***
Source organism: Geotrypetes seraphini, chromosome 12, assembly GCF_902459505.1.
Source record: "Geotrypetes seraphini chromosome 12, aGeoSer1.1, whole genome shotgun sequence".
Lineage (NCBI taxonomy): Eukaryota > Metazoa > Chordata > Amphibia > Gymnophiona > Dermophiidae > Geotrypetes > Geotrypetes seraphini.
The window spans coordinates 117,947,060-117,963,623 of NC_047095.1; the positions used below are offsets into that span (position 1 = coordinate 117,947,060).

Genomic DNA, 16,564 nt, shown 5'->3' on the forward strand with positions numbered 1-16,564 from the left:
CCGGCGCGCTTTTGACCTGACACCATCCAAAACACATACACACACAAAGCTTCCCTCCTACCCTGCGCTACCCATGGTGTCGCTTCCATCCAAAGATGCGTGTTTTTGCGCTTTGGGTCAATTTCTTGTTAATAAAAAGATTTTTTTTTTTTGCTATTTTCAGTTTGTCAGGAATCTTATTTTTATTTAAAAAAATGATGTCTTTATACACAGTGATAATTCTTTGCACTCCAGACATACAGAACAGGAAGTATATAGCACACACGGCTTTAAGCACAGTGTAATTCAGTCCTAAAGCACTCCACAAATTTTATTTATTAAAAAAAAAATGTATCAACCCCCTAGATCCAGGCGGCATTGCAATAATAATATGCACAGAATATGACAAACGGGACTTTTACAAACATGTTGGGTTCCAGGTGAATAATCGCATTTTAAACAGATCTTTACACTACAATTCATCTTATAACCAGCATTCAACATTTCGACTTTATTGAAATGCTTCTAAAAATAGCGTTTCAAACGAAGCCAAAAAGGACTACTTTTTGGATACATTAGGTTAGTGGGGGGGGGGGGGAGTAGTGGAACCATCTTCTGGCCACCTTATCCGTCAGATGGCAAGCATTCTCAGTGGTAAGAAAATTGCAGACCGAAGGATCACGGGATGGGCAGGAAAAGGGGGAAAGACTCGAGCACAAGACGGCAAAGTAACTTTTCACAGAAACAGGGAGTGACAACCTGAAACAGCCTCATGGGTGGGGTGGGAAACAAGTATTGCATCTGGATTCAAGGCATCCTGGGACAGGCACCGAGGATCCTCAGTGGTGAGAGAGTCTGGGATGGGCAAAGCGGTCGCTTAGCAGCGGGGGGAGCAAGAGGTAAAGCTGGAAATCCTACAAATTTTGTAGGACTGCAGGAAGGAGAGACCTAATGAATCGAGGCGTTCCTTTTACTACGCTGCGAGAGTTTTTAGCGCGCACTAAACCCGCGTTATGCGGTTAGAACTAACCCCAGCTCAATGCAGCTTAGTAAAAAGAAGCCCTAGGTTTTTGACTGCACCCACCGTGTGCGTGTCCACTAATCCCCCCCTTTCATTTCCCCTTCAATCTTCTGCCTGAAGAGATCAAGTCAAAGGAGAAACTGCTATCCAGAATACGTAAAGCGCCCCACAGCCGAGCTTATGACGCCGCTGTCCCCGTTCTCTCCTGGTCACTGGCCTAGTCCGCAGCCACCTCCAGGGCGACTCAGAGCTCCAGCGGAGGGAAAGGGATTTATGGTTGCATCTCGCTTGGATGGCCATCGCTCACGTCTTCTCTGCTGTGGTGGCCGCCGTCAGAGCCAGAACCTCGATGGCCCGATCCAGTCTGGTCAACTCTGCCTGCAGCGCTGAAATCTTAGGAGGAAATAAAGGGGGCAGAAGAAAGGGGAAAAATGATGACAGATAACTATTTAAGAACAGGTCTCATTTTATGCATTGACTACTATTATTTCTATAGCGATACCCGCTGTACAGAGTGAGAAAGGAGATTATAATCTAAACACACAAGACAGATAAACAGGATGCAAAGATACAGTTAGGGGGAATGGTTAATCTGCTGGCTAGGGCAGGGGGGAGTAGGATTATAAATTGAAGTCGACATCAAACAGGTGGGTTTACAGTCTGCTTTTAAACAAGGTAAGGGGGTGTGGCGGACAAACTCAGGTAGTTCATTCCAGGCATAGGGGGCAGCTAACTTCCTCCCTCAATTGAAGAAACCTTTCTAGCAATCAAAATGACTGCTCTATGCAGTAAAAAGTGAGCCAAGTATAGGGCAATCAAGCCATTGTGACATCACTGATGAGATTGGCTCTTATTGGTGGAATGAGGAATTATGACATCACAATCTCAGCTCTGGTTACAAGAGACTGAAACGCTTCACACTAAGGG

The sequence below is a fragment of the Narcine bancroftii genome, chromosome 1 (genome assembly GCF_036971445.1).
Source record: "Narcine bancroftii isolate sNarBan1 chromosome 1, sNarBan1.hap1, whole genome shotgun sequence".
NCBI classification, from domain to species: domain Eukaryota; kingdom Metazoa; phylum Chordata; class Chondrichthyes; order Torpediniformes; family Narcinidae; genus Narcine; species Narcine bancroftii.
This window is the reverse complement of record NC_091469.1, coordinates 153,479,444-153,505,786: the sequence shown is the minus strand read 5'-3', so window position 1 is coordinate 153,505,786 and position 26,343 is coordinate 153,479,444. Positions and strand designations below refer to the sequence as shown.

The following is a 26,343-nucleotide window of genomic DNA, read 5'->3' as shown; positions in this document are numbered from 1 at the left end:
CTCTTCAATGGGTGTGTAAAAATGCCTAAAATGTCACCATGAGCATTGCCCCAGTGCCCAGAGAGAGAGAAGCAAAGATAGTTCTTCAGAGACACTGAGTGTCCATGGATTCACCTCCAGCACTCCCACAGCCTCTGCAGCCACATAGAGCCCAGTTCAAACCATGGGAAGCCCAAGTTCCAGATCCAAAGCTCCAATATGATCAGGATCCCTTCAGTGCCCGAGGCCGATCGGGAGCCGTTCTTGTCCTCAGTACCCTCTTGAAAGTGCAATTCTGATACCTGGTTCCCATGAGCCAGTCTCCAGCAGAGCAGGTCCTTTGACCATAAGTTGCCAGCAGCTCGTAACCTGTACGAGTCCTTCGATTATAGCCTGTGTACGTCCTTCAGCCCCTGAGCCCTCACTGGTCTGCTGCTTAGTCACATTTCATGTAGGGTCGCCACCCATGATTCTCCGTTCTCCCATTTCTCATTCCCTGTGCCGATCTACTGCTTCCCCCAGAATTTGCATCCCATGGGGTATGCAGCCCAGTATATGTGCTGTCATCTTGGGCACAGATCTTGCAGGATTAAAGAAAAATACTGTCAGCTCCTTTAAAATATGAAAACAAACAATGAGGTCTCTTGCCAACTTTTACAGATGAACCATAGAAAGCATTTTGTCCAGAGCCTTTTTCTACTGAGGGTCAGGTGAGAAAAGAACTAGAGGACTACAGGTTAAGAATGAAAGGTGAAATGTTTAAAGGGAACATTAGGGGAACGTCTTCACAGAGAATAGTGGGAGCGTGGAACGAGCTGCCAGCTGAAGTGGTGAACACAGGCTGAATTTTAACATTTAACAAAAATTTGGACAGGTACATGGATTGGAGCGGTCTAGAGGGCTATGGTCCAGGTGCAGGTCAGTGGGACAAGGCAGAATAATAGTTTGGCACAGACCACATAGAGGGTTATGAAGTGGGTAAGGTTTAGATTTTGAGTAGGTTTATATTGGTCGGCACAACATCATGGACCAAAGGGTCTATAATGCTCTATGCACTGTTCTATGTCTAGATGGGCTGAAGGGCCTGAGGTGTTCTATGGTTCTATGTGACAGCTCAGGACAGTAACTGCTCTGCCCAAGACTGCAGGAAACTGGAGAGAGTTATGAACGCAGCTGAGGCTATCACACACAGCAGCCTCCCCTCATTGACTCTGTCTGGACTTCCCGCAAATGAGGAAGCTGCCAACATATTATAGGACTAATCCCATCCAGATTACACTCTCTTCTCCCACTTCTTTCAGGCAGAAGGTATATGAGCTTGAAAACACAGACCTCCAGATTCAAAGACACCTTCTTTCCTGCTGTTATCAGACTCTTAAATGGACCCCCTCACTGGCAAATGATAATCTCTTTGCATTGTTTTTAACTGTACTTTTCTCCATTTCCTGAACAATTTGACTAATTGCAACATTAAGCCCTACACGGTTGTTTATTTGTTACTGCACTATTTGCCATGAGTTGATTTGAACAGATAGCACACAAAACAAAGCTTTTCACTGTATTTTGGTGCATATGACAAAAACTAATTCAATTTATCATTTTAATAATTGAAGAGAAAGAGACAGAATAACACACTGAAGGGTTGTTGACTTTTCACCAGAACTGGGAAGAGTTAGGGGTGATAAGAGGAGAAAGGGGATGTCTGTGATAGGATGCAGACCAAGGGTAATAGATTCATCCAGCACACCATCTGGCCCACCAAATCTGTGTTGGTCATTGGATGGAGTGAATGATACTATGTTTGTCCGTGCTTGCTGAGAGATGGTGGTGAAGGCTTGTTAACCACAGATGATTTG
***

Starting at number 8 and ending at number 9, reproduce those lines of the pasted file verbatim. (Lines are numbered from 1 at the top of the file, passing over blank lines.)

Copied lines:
Source record: "Narcine bancroftii isolate sNarBan1 chromosome 1, sNarBan1.hap1, whole genome shotgun sequence".
NCBI classification, from domain to species: domain Eukaryota; kingdom Metazoa; phylum Chordata; class Chondrichthyes; order Torpediniformes; family Narcinidae; genus Narcine; species Narcine bancroftii.